I never thought it would end this way. Like most people, I tend to think I’m special, so I thought I couldn’t possibly get divorced. How wrong I was.
Our whirlwind love affair started a week ago when a friend mentioned to me that the TV studio in Hangzhou was looking for couples to be on a game show. They wanted a foreign guy married to a Chinese woman. I was a perfect candidate minus the whole wife part. But that’s easy enough to fix in China . I would do anything for my one true love, game shows.
So word around the office spread that I was looking to get married. Lots of women pretended to throw themselves at me. I felt on top of the world. All I had to do was snap my fingers and I knew I’d have a made-for-TV Chinese wife. Even married women couldn’t resist my charm. That, or they wanted a free trip to the south. We’ll never know which one it was.
I’ve read a lot of marriage advice and one thing has stuck: if you’re going to marry someone for TV, make sure you know the person. With that in mind, I proposed to my friend Alysha since she’s the person I know best at work. I explained the whole “go on TV as a married couple” thing as best I could. I’m not sure she got it. She asked me why I wanted her to go. I told her it would be fun. She said that you can’t just get married for fun. I told her that you can if you’re on TV.
She thought about it for a minute, or at least she looked like she was thinking, then she said no. She actually rejected my fake proposal. I was devastated. I consoled myself with the thought that maybe going on TV and pretending to be married to someone she had a crush on was just too real for her.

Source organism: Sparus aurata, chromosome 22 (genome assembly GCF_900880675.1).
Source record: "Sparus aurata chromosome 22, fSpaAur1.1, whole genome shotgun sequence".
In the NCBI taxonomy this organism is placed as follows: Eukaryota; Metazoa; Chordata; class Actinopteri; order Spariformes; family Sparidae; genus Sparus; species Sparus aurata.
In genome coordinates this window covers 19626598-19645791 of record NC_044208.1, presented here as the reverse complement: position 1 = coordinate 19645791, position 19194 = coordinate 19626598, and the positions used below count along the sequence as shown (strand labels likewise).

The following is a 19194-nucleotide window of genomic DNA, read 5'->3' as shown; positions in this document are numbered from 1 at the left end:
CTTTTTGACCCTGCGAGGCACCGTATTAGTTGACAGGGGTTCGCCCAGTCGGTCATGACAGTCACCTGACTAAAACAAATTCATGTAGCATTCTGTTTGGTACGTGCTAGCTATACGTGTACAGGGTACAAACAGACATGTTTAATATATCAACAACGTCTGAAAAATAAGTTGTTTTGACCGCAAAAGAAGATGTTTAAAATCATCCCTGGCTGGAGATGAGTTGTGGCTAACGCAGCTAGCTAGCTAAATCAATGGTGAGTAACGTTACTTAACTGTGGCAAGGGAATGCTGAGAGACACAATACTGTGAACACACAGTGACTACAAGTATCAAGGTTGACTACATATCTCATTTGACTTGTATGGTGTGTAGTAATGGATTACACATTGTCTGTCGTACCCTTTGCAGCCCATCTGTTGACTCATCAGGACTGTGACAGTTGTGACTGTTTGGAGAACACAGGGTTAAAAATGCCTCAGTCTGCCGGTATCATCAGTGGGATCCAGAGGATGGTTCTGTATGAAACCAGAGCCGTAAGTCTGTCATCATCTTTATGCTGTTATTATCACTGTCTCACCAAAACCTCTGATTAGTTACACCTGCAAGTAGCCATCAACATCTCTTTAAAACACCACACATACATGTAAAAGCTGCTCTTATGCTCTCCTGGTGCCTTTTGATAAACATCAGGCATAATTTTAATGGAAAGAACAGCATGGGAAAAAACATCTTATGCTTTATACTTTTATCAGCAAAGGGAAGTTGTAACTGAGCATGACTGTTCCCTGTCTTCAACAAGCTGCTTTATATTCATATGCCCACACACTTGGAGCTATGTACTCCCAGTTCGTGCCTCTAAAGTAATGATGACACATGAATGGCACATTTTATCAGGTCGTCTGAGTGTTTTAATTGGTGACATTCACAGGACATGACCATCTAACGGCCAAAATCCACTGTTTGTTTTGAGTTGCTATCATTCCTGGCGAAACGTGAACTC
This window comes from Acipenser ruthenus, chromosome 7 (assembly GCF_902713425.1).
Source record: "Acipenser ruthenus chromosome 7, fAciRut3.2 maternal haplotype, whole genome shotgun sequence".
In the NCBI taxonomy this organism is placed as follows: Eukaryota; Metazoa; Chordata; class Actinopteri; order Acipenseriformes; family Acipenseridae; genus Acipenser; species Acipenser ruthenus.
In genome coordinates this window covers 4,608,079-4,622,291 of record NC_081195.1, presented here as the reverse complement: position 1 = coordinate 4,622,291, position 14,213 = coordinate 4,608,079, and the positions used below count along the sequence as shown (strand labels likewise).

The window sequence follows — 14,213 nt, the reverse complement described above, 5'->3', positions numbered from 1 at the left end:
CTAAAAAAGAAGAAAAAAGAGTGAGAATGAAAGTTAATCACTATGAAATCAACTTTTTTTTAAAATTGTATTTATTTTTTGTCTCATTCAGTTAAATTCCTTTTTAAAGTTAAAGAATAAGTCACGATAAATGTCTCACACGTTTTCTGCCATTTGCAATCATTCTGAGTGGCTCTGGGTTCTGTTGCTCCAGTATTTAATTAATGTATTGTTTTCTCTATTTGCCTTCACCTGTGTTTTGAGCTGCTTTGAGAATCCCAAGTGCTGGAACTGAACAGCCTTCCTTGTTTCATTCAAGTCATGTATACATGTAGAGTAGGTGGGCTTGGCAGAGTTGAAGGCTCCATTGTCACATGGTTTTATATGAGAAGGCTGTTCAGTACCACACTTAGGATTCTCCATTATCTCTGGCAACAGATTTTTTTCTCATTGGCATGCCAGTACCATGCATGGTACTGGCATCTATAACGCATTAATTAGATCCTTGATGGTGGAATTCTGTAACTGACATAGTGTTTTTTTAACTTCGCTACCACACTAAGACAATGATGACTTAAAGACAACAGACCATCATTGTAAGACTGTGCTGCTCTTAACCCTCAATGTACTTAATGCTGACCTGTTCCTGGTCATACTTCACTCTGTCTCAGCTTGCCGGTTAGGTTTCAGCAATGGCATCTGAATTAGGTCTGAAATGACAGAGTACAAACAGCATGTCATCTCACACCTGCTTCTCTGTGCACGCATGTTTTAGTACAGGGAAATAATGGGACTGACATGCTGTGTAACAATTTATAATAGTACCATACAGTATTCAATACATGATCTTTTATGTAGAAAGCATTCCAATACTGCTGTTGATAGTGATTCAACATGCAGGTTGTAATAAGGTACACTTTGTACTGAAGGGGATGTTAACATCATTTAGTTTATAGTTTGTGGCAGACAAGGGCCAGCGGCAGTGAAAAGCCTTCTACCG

On the rebound, I scanned the office with a bit more desperation than before. After half an hour of careful consideration, I struck again. This time I asked one of the Chinese teachers, Hannah. She told me that she would marry me if she could get the days off. Our boss said that nothing should stand in the way of love, smiled, and used her boss powers to bring us together.
The best way to show your love is to take pictures of it, so that was our next logical step. We went to the park near our school and snapped what felt like a hundred engagement photos. My flat mate got a little carried away in his role as photographer. He had us changing locations, trying different poses, and, most importantly, gazing lovingly into each other’s eyes. The pictures turned out surprisingly well.
The next day we sent all the official paperwork into the TV station and the waiting game began. I guess that included our names and a few pictures, since we didn’t actually have any paperwork to send. Would they love us enough to film us doing stupid things on television? In the meantime, the wife and I settled into a routine. Sure, we didn’t talk very much and I never told her I loved her, but I’m sure she knew. Our media dream kept us together.
A few days later, we got what my friend called good and bad news. I knew that meant it was just bad news. “They loved you guys, but they’re changing the show around,” she said. No Chinese game show for me. My one true love had rejected me.
It was inevitable, then, that Hannah and I split up. She’s a nice enough girl and all, but we didn’t have ‘it’ anymore. Unlike most couples, we know exactly when we lost ‘it.’ When we couldn’t be on TV anymore. Our shared dream sank like the Titanic and our marriage was drowned by the wake created when something so massive goes under.
What did I learn from my first marriage? As per usual, I didn’t learn anything and I refuse to take any blame.